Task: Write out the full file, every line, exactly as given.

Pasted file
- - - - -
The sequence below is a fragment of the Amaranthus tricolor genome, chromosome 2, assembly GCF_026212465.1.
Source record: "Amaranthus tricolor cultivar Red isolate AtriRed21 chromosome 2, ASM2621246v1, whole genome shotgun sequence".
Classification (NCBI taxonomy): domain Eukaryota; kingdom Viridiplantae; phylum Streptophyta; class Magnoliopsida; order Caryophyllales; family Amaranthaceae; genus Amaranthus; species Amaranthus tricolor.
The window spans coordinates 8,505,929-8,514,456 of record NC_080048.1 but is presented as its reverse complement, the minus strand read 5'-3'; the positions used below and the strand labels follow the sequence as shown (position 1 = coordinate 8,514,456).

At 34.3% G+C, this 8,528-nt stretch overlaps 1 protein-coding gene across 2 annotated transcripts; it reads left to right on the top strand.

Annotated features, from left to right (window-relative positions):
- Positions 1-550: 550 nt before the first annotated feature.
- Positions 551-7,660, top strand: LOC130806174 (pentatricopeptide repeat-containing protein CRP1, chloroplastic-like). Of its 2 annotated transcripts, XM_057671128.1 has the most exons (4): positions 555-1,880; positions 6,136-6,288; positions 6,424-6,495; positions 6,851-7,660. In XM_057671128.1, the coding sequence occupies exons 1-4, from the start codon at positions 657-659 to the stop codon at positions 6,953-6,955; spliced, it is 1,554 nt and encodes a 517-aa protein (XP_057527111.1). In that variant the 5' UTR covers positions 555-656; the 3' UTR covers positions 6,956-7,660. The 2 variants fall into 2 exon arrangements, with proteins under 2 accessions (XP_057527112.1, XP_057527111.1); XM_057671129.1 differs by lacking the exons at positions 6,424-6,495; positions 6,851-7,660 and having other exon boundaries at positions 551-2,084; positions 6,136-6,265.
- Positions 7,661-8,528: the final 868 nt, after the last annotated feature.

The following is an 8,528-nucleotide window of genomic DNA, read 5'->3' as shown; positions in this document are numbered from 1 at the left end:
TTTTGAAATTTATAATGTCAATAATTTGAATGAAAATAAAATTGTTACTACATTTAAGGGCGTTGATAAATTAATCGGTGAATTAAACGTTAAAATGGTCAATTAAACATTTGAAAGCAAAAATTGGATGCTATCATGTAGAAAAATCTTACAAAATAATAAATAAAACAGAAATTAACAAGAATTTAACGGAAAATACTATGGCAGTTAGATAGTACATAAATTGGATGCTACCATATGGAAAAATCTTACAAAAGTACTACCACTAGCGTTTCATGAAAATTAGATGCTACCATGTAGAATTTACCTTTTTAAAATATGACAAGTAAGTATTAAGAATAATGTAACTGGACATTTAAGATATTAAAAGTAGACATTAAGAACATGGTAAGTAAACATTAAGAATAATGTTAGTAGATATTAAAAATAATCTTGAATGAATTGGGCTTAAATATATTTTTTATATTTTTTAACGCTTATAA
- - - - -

The sequence below is a fragment of the Amaranthus tricolor genome, chromosome 2, assembly GCF_026212465.1.
Source record: "Amaranthus tricolor cultivar Red isolate AtriRed21 chromosome 2, ASM2621246v1, whole genome shotgun sequence".
Classification (NCBI taxonomy): domain Eukaryota; kingdom Viridiplantae; phylum Streptophyta; class Magnoliopsida; order Caryophyllales; family Amaranthaceae; genus Amaranthus; species Amaranthus tricolor.
The window spans coordinates 8,505,929-8,514,456 of record NC_080048.1 but is presented as its reverse complement, the minus strand read 5'-3'; the positions used below and the strand labels follow the sequence as shown (position 1 = coordinate 8,514,456).

At 34.3% G+C, this 8,528-nt stretch overlaps 1 protein-coding gene across 2 annotated transcripts; it reads left to right on the top strand.

Annotated features, from left to right (window-relative positions):
- Positions 1-550: 550 nt before the first annotated feature.
- Positions 551-7,660, top strand: LOC130806174 (pentatricopeptide repeat-containing protein CRP1, chloroplastic-like). Of its 2 annotated transcripts, XM_057671128.1 has the most exons (4): positions 555-1,880; positions 6,136-6,288; positions 6,424-6,495; positions 6,851-7,660. In XM_057671128.1, the coding sequence occupies exons 1-4, from the start codon at positions 657-659 to the stop codon at positions 6,953-6,955; spliced, it is 1,554 nt and encodes a 517-aa protein (XP_057527111.1). In that variant the 5' UTR covers positions 555-656; the 3' UTR covers positions 6,956-7,660. The 2 variants fall into 2 exon arrangements, with proteins under 2 accessions (XP_057527112.1, XP_057527111.1); XM_057671129.1 differs by lacking the exons at positions 6,424-6,495; positions 6,851-7,660 and having other exon boundaries at positions 551-2,084; positions 6,136-6,265.
- Positions 7,661-8,528: the final 868 nt, after the last annotated feature.

The following is an 8,528-nucleotide window of genomic DNA, read 5'->3' as shown; positions in this document are numbered from 1 at the left end:
TTTTGAAATTTATAATGTCAATAATTTGAATGAAAATAAAATTGTTACTACATTTAAGGGCGTTGATAAATTAATCGGTGAATTAAACGTTAAAATGGTCAATTAAACATTTGAAAGCAAAAATTGGATGCTATCATGTAGAAAAATCTTACAAAATAATAAATAAAACAGAAATTAACAAGAATTTAACGGAAAATACTATGGCAGTTAGATAGTACATAAATTGGATGCTACCATATGGAAAAATCTTACAAAAGTACTACCACTAGCGTTTCATGAAAATTAGATGCTACCATGTAGAATTTACCTTTTTAAAATATGACAAGTAAGTATTAAGAATAATGTAACTGGACATTTAAGATATTAAAAGTAGACATTAAGAACATGGTAAGTAAACATTAAGAATAATGTTAGTAGATATTAAAAATAATCTTGAATGAATTGGGCTTAAATATATTTTTTATATTTTTTAACGCTTATAA